at the Oak Theatre
June 16 and 17
The fan was clutching an autographed photograph of Sandra Bernhard. She told me she hoped that if she flashed the photograph, Bernhard might see it and somehow recognize her as her one true fan.
But I was sandwiched among many Bernhard fanatics, people who had written letters to her, had waited in line for eight hours, had picnicked on Western Avenue. They listened to her records, rented her performance videos, memorized her monologues and songs from start to finish. Eerily, the character Bernhard had captured so clearly and insightfully in The King of Comedy seemed to have been incarnated next to me and was shrieking “Sandra” in my ear. She told me she’d also sent Bernhard two letters during the last few years, one of which was “very important.” The couple on my other side said that though they like Bernhard–because she’ll do anything, they admire her nerve–they are not fanatics, they have lives of their own.
But who is Sandra Bernhard? A performance artist, chanteuse, or stand-up comedian? The privileged rebel offspring of a doctor and an artist? The ranting girlfriend/buddy of Robert DeNiro?
I had a clue from an HBO special I’d seen a few months back, when she did a routine with a martini glass that reminded me of several things. It was a feminist parody of Dean Martin’s world-weary, pseudosophisticated, vodka-soaked style of comedy, but it also had a little of W.C. Fields and a little of the “diva in the doldrums” persona of a Judy Garland or a Shelley Winters. “How can she portray this person without a hint of self-pity?” I wondered to myself. As soon as this thought crossed my mind she started crying–big drunken sobs–and I started laughing. Here was the self-pity, and it was so big, so exaggerated, that it was hilarious. It was also something Martin and Fields would never have done in front of an audience–act totally, sloppily, self-pityingly drunk. She waved away her tears with a gloved hand and introduced her next guest.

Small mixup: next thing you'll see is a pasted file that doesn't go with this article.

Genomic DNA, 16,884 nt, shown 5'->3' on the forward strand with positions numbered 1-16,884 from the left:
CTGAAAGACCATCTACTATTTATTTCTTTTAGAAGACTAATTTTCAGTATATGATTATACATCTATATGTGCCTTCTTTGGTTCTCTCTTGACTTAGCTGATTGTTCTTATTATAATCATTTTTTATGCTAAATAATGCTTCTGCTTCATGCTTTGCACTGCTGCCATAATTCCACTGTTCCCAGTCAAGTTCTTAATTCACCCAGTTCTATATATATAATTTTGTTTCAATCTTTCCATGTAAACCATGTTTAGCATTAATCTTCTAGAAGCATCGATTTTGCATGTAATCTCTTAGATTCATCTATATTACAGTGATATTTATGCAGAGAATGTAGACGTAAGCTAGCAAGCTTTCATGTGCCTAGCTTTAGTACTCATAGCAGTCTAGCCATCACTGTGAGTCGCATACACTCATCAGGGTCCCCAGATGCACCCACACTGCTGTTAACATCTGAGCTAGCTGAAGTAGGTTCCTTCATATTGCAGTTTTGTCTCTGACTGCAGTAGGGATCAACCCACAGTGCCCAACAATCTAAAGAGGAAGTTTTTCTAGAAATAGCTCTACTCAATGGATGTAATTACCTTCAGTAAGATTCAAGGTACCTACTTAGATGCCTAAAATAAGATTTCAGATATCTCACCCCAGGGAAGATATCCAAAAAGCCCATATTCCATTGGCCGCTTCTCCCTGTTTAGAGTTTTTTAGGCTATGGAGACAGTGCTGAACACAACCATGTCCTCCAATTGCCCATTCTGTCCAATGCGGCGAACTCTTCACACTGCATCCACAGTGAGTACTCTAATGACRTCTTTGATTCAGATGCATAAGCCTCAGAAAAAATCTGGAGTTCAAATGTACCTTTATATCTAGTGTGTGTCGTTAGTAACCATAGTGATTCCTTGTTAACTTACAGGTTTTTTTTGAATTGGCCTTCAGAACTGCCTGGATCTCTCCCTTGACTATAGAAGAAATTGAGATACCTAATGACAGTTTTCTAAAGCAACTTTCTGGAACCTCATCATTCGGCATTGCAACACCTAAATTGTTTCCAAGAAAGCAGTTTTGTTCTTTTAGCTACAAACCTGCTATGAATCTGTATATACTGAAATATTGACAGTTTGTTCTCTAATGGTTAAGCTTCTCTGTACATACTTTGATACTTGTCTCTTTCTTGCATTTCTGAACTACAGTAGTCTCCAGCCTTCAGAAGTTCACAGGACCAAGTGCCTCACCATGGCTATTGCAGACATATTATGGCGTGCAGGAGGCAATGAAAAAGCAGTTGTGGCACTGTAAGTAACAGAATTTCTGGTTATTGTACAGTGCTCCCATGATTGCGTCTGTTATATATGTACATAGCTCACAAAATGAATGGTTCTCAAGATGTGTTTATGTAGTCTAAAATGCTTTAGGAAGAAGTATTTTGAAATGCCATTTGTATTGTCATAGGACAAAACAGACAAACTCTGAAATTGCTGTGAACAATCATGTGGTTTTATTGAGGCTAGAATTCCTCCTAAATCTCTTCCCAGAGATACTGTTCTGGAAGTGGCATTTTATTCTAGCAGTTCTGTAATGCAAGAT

After witnessing this bit I resolved to see more of what Bernhard could do. This small routine seemed a hybrid of performance art and stand-up comedy–twisting our expectations of both.
When she did this same routine, sans tears, at the Oak Theatre, she took it a step further, making it more confusing, spare, and bare. She entered to the swelling sound of the audience’s “Saaandraaaah!” and her band’s rendition of “Fever,” stumbling out like a starlet from La Dolce Vita, resplendent in a black gown and sunglasses; one hand held a cigarette and delicately touched her forehead; she held her martini glass in the other. Seemingly disoriented, she just stood and stared through her glasses at the audience for a very long time. Actors do not like empty spaces as a rule, whereas performance artists (and artists in general) use white space as a frame or to drive home a concept. I’ve never seen anyone use so much empty space as she did–so much as to be almost uncomfortable. But after a time the empty space framed and explained the picture.
And where did Bernhard take it? Dropping every appearance of drunkenness, she took it into the song “Fever,” parodying Peggy Lee and the beat poets (she told/sung a monologue about Jack Kerouac and Allen Ginsberg and Joni Mitchell); from there to gay life (mentioning that Whitney is out, Merv is out). She stopped singing and pulled out a long flashlight, flashed it at the audience and asked, “Who’s gay in Chicago?” She sang about her life, and our culture, with an unexpected lyricism and poignance. As she added her own words (to this and to later songs), “Fever” became a song of pride and strength. She added brilliant Van Morrison-esque scat singing, then asked “Who hasn’t come out yet?” adding “We love you!” as if in encouragement. Later she said, “I don’t need my gay brothers, I don’t need my gay sisters–I love everybody!” That carefully enunciated “everybody,” and the way she pointed her flashlight into our faces and nodded, netted the entire audience in one fell swoop, and she had us in her net for the remainder of the show.